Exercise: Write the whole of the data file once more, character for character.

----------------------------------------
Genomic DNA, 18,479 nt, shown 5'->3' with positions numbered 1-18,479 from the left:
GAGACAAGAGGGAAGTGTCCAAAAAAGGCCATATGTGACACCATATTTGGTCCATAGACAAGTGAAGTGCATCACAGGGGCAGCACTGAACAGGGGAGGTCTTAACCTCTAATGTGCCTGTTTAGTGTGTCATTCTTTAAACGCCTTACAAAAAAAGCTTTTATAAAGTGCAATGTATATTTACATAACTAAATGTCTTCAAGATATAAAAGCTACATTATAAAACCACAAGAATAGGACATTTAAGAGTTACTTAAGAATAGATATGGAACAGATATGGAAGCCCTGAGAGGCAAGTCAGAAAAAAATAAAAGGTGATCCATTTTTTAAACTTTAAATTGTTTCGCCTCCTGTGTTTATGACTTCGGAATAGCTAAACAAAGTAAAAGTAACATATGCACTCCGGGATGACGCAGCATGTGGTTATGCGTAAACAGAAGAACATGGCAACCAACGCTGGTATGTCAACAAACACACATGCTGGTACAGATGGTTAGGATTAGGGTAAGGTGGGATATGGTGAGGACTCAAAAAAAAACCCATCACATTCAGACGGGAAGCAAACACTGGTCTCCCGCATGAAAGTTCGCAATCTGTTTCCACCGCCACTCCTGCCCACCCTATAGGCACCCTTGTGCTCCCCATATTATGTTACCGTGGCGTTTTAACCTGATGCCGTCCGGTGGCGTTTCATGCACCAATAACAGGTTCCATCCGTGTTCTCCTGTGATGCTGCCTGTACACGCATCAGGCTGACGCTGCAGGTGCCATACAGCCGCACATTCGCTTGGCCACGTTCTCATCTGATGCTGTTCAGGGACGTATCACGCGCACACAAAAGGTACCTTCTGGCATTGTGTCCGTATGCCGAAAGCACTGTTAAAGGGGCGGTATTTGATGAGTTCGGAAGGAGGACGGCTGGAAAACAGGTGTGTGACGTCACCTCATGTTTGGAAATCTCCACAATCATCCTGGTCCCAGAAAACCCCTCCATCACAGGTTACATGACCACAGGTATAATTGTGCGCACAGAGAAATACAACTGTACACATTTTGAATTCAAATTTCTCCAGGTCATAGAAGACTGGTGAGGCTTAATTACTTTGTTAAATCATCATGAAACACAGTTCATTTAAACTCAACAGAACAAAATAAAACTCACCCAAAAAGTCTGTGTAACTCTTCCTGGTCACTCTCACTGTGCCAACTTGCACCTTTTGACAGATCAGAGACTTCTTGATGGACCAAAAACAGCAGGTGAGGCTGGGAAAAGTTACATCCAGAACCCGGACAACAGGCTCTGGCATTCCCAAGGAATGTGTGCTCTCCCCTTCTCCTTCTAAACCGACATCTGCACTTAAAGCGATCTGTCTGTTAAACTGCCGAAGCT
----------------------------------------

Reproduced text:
Genomic DNA, 18,479 nt, shown 5'->3' with positions numbered 1-18,479 from the left:
GAGACAAGAGGGAAGTGTCCAAAAAAGGCCATATGTGACACCATATTTGGTCCATAGACAAGTGAAGTGCATCACAGGGGCAGCACTGAACAGGGGAGGTCTTAACCTCTAATGTGCCTGTTTAGTGTGTCATTCTTTAAACGCCTTACAAAAAAAGCTTTTATAAAGTGCAATGTATATTTACATAACTAAATGTCTTCAAGATATAAAAGCTACATTATAAAACCACAAGAATAGGACATTTAAGAGTTACTTAAGAATAGATATGGAACAGATATGGAAGCCCTGAGAGGCAAGTCAGAAAAAAATAAAAGGTGATCCATTTTTTAAACTTTAAATTGTTTCGCCTCCTGTGTTTATGACTTCGGAATAGCTAAACAAAGTAAAAGTAACATATGCACTCCGGGATGACGCAGCATGTGGTTATGCGTAAACAGAAGAACATGGCAACCAACGCTGGTATGTCAACAAACACACATGCTGGTACAGATGGTTAGGATTAGGGTAAGGTGGGATATGGTGAGGACTCAAAAAAAAACCCATCACATTCAGACGGGAAGCAAACACTGGTCTCCCGCATGAAAGTTCGCAATCTGTTTCCACCGCCACTCCTGCCCACCCTATAGGCACCCTTGTGCTCCCCATATTATGTTACCGTGGCGTTTTAACCTGATGCCGTCCGGTGGCGTTTCATGCACCAATAACAGGTTCCATCCGTGTTCTCCTGTGATGCTGCCTGTACACGCATCAGGCTGACGCTGCAGGTGCCATACAGCCGCACATTCGCTTGGCCACGTTCTCATCTGATGCTGTTCAGGGACGTATCACGCGCACACAAAAGGTACCTTCTGGCATTGTGTCCGTATGCCGAAAGCACTGTTAAAGGGGCGGTATTTGATGAGTTCGGAAGGAGGACGGCTGGAAAACAGGTGTGTGACGTCACCTCATGTTTGGAAATCTCCACAATCATCCTGGTCCCAGAAAACCCCTCCATCACAGGTTACATGACCACAGGTATAATTGTGCGCACAGAGAAATACAACTGTACACATTTTGAATTCAAATTTCTCCAGGTCATAGAAGACTGGTGAGGCTTAATTACTTTGTTAAATCATCATGAAACACAGTTCATTTAAACTCAACAGAACAAAATAAAACTCACCCAAAAAGTCTGTGTAACTCTTCCTGGTCACTCTCACTGTGCCAACTTGCACCTTTTGACAGATCAGAGACTTCTTGATGGACCAAAAACAGCAGGTGAGGCTGGGAAAAGTTACATCCAGAACCCGGACAACAGGCTCTGGCATTCCCAAGGAATGTGTGCTCTCCCCTTCTCCTTCTAAACCGACATCTGCACTTAAAGCGATCTGTCTGTTAAACTGCCGAAGCT